Medical authorities played a significant part in shaping responses to queer people, and it is well-known that German-speaking psychiatrists since Carl Westphal did the most to construct theories of sexual perversion. Doctors variously constructed queer people as degenerate, mentally abnormal, sexually infantile, and biologically inferior from the late nineteenth century, although occasionally medical authority was used to support LGBT rights, such as by Magnus Hirschfeld and, after WWII, Hans Giese. By the 1930s psychiatrists picked up where the law left off by claiming to treat gay men, forcing them to watch gay pornography while keeping them awake for days in their excrement with methamphetamines and making them vomit constantly with apomorphine to form an involuntary association between gay pleasure and psychological terror. These medical sources, because they are so explicit about LGBTQ sexualities, have been major sources used by historians to reconstruct homosexual histories, although Whisnant also draws heavily on the gay press, literary sources, films, queer political tracts, newspapers and legal reports to reconstruct queer identities.

Despite the heavy focus on legal, political and psychiatric discourses, queer lives remain at the centre of this book. From the lectures given at Hirschfeld’s Institute of Sexology, to the art, film and literature that portrayed gay and lesbian lives, we see a constant struggle to find acceptance for sexual diversity in a climate that was often hostile. We are also privy to positive glimpses of love, political radicalism and sensuality that flourished despite the general persecution of those whose sexuality was outside the narrow confines of heterosexual monogamy.  This is characteristic of the history of queer lives everywhere, although as is so often the case, Germany led the way – which is why it is today celebrated as one of the most unfettered places on earth.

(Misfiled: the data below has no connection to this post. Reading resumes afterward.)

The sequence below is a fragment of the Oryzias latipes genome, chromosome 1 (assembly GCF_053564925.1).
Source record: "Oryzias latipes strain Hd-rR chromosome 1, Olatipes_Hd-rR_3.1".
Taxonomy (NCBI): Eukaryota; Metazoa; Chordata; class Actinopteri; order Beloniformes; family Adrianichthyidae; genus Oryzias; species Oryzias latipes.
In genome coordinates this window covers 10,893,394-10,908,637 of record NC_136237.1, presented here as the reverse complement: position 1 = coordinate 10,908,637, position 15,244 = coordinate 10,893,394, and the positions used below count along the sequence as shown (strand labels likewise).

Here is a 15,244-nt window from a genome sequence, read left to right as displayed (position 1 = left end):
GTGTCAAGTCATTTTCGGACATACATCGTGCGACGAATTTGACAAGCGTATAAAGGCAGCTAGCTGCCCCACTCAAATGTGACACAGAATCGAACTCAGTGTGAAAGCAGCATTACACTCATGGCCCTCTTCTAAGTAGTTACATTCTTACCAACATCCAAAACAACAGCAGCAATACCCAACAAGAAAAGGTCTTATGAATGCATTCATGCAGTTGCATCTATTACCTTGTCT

The history of queer Germany shows that alternative, permissive spaces are necessary for LGBTQ cultures to thrive.  How they are policed affects relations between people. If the nightclubs are closed, there are fewer places for people to fall in love, have sex, or form other queer relationships. Laws that overtly regulate these queer spaces where homosociality prospers are inherently homophobic. Even when they are not rigorously policed, queers sit in attention, waiting for the political climate to require a target for negative focus. This is why the history of LGBTQ life reads like a political history of resistance. As has so often been noted, “Silence = Death”. One has to look carefully among the devastation to find the beauty of twentieth-century queer lives, which Whisnant has done with considerable skill.


Clayton J. Whisnant. Queer Identities and Politics in Germany. A History, 1880-1945. New York: Harrington Park Press, 2016.

Ivan Crozier is a historian of psychiatry at the University of Sydney whose interests include sexuality and techno.